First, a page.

Reports Food Facts

Eating Oil: Food supply in a changing climate

Eating Oil takes a comprehensive look at how far our food travels and our dependency on imports and on fossil fuels to produce, process, package and distribute food. It shows how our food is travelling ever further both within the UK and through international trade. The fact-packed, 90-page report reveals how such trends could be reversed through industry, government and public action. In 2002 it received the prestigious Guild of Food Writers Award for Investigative Journalism, presented by Derek Cooper.


Report contents



1. The purpose of this report

2. The contemporary food system

3. Fuelling the food system - How dependent is our food supply on non-renewable energy?

  • Households eating oil
  • Producing the food
  • Packaging and processing the food
  • Distributing the food
    • International food trade on the increase
    • Is organic food trade any better?
    • The environmental efficiency of different forms of transport
    • The problems of international freight transport
    • The national food mile
    • The shopper food mile

4. Eating oil: The risks

  • Oil is a finite resource
    • The end of the ‘cheap and abundant oil’ era: consumption does lead to depletion
  • Stormy weather: the evidence and impact of climate change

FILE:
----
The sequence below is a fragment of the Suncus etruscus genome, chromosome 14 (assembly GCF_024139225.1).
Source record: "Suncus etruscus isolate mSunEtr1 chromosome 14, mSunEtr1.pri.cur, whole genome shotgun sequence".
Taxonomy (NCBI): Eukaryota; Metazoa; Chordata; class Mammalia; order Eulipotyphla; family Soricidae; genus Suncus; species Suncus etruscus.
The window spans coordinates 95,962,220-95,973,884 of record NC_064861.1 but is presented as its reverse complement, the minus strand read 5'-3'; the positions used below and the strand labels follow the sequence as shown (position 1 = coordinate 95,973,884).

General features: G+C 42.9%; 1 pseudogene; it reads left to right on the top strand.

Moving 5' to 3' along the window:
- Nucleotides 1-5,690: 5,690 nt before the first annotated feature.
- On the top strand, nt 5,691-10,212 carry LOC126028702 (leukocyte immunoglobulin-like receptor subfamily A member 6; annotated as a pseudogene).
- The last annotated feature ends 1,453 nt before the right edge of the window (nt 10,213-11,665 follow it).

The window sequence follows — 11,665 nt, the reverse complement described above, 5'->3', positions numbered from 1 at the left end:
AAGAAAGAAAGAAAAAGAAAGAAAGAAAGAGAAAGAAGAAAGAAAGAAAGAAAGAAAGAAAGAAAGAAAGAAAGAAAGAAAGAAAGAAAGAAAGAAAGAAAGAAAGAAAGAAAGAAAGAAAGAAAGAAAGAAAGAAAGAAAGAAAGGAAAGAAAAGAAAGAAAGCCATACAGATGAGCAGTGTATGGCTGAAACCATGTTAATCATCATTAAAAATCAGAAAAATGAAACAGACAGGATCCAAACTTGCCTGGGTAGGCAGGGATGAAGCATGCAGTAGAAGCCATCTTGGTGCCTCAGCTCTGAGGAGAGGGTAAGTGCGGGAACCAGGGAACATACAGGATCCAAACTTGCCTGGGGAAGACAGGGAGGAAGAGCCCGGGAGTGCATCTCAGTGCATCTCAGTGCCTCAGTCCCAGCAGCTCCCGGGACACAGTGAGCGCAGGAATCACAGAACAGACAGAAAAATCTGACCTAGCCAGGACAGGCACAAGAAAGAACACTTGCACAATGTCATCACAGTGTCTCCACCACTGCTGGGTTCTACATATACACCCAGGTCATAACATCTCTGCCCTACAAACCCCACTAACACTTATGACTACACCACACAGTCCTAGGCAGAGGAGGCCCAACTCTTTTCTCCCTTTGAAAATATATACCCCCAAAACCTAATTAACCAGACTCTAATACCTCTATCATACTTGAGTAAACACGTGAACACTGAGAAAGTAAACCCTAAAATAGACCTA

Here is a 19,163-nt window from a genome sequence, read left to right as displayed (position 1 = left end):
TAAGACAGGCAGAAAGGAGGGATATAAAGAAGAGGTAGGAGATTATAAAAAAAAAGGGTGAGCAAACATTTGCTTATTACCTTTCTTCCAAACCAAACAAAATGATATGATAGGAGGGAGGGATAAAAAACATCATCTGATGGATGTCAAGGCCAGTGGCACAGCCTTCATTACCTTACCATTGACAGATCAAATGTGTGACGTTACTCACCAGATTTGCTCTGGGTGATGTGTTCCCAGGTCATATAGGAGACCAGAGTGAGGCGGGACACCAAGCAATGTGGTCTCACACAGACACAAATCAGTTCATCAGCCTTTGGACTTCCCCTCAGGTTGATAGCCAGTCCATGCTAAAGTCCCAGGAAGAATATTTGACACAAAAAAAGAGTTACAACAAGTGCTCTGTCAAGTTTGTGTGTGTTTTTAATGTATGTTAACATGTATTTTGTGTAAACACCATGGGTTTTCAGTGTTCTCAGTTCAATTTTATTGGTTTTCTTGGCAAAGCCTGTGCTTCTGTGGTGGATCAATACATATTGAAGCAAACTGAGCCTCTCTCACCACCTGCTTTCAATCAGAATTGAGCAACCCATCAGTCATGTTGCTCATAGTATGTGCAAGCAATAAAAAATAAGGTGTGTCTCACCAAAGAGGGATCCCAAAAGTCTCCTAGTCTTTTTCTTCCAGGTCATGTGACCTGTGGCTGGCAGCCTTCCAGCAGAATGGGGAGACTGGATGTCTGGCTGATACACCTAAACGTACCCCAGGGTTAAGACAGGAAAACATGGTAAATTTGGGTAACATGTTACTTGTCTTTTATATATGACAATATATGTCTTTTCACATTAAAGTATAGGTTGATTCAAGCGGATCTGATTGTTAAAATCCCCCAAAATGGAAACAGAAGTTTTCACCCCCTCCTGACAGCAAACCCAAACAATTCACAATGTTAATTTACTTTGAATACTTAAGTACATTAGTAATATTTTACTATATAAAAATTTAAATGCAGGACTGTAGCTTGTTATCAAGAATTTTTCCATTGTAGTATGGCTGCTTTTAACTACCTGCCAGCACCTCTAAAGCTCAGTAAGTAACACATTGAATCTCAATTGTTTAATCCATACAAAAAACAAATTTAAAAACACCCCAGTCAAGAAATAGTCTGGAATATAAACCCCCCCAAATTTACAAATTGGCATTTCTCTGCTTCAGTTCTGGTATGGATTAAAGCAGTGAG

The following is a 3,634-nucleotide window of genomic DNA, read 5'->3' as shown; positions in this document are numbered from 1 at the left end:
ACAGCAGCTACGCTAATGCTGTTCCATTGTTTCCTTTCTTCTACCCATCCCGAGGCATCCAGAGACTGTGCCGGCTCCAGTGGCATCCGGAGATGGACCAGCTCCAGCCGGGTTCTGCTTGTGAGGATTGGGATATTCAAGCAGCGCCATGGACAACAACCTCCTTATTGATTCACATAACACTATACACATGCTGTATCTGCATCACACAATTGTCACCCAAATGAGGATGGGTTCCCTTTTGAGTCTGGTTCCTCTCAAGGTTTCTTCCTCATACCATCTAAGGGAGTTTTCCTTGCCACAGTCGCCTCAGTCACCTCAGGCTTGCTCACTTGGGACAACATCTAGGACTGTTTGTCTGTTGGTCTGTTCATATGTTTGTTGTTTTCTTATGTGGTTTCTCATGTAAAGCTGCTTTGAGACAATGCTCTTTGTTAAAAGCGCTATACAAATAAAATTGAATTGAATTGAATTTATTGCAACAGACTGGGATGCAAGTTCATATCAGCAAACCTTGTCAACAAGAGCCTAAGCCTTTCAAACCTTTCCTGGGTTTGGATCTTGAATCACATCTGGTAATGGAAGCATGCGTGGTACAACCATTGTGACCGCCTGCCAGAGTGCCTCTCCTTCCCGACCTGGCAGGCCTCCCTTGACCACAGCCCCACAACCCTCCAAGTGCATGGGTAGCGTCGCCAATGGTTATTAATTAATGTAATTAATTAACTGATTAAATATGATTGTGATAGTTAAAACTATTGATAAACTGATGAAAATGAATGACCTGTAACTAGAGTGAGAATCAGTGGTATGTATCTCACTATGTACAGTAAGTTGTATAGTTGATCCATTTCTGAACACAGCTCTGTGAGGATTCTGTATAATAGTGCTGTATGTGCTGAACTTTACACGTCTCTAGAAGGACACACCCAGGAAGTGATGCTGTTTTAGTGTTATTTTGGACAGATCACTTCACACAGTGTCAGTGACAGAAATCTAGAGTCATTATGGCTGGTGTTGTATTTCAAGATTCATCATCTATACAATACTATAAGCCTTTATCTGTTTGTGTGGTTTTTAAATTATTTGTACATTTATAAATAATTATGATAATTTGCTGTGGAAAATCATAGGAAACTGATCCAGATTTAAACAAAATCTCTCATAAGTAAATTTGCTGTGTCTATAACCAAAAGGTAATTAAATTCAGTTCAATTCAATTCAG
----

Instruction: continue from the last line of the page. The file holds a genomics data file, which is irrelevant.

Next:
• Climate change: the source of greenhouse gas emissions
    • Climate change: The consequences
  • Other polluting consequences of food miles
  • Accidents will happen: Seabirds eating oil
  • Nutritional implications of long distance food
  • Monoculture: trading out diversity, variety and food security
  • Misery Miles
  • Importing disease and microbial miles
  • Food trade – help or hindrance to development?
    • Case Study 1: Cocoa
    • Case Study 2: Bananas
  • Crude oil, food and human rights

5. A solution: Sustainable food supply chains

  • Linear and circular food supply chains
    • Linear Food chains
    • Circular food production systems
  • The organic food sector
  • Diversify production to shorten the food chain
  • Applying the proximity principle: comparing local and global sourcing

6. How do we create a sustainable food system?

  • The role of government
  • Complementary approaches to re-localising the food supply

7. Conclusions

8. Recommendations for action

Eating Oil: Food supply in a changing climate
ISBN: 1 903060 18 4 - 90pp - 2001 | 512Kb


Published Thursday 1 January 2004

Food Facts: A series of short reports on over a dozen different products, shows how people's shopping choices - as well as government policy - can protect the environment, enhance social justice and improve health.

ISBN: 1 903060 18 4 - 90pp - 2001


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